Anna Barrett, Correspondent
Elijah Rushing Hayes, transgender and queer poet, shared his experience with writing poetry while in rehabilitation for the final reading of Write, Southerners!, hosted by JSU’s English Department on Wednesday.
The majority of Hayes’ work focuses on queer identity, LGBTQ life, mental health and the relationship between humanity and the natural world, according to his biography on his website.
As well as being an independent poet, Hayes shared that he is an editor for Biscuit Hill literary journal that was founded in 2021 and is updated quarterly.
Emrys Donaldson, coordinator for Write, Southerners!, shared that Hayes earned his MFA in poetry from the University of Massachusetts Amherst Program for Poets & Writers. Before earning his MFA, he earned his BFA in Creative Writing at Stephens College in Columbia, Missouri.
Write, Southerners! brought Hayes to JSU where he read about 10 poems, including “Goldenrod,” “Lost Field Guide” and “In the Belly of the Beast.” He focused mainly on these three poems. He said they were all written within the span of a year.
His poem “In the Belly of the Beast” is a lyrical essay he wrote while he was in rehab. He said he took lines that he liked from his old poems and listened to other patients to write this essay. Rehab was a time for him to be quiet, and it paid off.
“I just listened to the other patients and put all the separate lines into one big poem. The essay was originally going to be a series of four poems, but it made more sense to make it one big poem,” he said.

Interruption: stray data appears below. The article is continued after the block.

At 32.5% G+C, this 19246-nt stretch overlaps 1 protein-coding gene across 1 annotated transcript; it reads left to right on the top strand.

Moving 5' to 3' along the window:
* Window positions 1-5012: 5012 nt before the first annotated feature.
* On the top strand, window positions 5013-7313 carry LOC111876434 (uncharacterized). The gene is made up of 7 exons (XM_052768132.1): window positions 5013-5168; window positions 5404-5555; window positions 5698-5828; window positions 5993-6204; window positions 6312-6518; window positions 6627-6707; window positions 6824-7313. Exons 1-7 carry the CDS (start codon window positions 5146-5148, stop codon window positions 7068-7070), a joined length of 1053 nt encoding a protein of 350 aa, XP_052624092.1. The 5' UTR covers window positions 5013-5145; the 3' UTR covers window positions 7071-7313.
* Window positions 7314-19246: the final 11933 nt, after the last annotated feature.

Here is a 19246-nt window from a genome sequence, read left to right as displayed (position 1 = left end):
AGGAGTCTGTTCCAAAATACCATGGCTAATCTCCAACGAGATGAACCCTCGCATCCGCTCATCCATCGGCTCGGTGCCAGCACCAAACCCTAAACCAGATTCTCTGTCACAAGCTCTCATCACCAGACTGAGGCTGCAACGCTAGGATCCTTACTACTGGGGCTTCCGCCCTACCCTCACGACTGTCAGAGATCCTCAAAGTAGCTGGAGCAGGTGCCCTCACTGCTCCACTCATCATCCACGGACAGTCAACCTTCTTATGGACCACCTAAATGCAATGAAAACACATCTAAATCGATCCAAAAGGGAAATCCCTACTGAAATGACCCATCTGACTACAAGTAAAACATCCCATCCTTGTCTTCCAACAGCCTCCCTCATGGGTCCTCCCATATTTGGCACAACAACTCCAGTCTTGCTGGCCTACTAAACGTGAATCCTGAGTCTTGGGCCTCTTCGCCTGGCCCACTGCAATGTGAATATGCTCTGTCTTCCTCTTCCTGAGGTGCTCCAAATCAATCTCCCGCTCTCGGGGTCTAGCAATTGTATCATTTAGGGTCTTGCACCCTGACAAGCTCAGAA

Being a transgender male, Hayes said that a lot of his inspiration came from exploring his true self. That being said, he stopped writing for about a year when he medically transitioned. A lot of his work now is still based on this experience.
“I was dealing with rejection socially and professionally, but I took inspiration from that to keep growing,” Hayes said.
In the main three poems, Hayes used a listing technique. He said this was a way for him to write himself out of writer’s block, and it worked. He used field guides and made lists of his surroundings and what he was reading and put together his poems.
As poetry is a creative process, it can get very difficult to keep going. Hayes said he experienced doubt throughout his education and professional life
“I know it’s a cliche, but if I could tell anybody going through what I did with writing, I would tell them to just keep going and to use rejection as motivation to keep writing,” Hayes said.